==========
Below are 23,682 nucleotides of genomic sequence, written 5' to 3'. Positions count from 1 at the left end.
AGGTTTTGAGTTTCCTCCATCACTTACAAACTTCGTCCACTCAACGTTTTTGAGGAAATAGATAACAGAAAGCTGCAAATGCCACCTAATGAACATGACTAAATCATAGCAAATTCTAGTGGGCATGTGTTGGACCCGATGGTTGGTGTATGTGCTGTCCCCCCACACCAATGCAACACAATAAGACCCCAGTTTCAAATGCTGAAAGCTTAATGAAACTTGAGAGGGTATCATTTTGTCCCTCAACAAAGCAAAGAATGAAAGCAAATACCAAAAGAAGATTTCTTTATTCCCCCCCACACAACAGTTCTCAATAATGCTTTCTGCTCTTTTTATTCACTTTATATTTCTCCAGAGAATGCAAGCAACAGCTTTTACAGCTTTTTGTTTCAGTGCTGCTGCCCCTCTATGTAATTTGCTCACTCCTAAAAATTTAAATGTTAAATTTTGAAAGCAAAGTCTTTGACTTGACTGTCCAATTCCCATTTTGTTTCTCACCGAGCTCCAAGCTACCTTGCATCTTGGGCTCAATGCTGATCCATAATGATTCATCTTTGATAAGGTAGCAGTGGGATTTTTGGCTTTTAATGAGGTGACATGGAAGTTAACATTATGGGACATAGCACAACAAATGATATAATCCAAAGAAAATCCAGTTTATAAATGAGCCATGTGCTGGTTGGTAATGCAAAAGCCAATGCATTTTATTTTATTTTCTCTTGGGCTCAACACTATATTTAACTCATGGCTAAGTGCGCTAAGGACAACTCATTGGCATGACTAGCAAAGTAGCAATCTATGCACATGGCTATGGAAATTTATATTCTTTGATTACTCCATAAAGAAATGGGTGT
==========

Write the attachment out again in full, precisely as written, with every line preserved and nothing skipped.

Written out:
Below are 23,682 nucleotides of genomic sequence, written 5' to 3'. Positions count from 1 at the left end.
AGGTTTTGAGTTTCCTCCATCACTTACAAACTTCGTCCACTCAACGTTTTTGAGGAAATAGATAACAGAAAGCTGCAAATGCCACCTAATGAACATGACTAAATCATAGCAAATTCTAGTGGGCATGTGTTGGACCCGATGGTTGGTGTATGTGCTGTCCCCCCACACCAATGCAACACAATAAGACCCCAGTTTCAAATGCTGAAAGCTTAATGAAACTTGAGAGGGTATCATTTTGTCCCTCAACAAAGCAAAGAATGAAAGCAAATACCAAAAGAAGATTTCTTTATTCCCCCCCACACAACAGTTCTCAATAATGCTTTCTGCTCTTTTTATTCACTTTATATTTCTCCAGAGAATGCAAGCAACAGCTTTTACAGCTTTTTGTTTCAGTGCTGCTGCCCCTCTATGTAATTTGCTCACTCCTAAAAATTTAAATGTTAAATTTTGAAAGCAAAGTCTTTGACTTGACTGTCCAATTCCCATTTTGTTTCTCACCGAGCTCCAAGCTACCTTGCATCTTGGGCTCAATGCTGATCCATAATGATTCATCTTTGATAAGGTAGCAGTGGGATTTTTGGCTTTTAATGAGGTGACATGGAAGTTAACATTATGGGACATAGCACAACAAATGATATAATCCAAAGAAAATCCAGTTTATAAATGAGCCATGTGCTGGTTGGTAATGCAAAAGCCAATGCATTTTATTTTATTTTCTCTTGGGCTCAACACTATATTTAACTCATGGCTAAGTGCGCTAAGGACAACTCATTGGCATGACTAGCAAAGTAGCAATCTATGCACATGGCTATGGAAATTTATATTCTTTGATTACTCCATAAAGAAATGGGTGT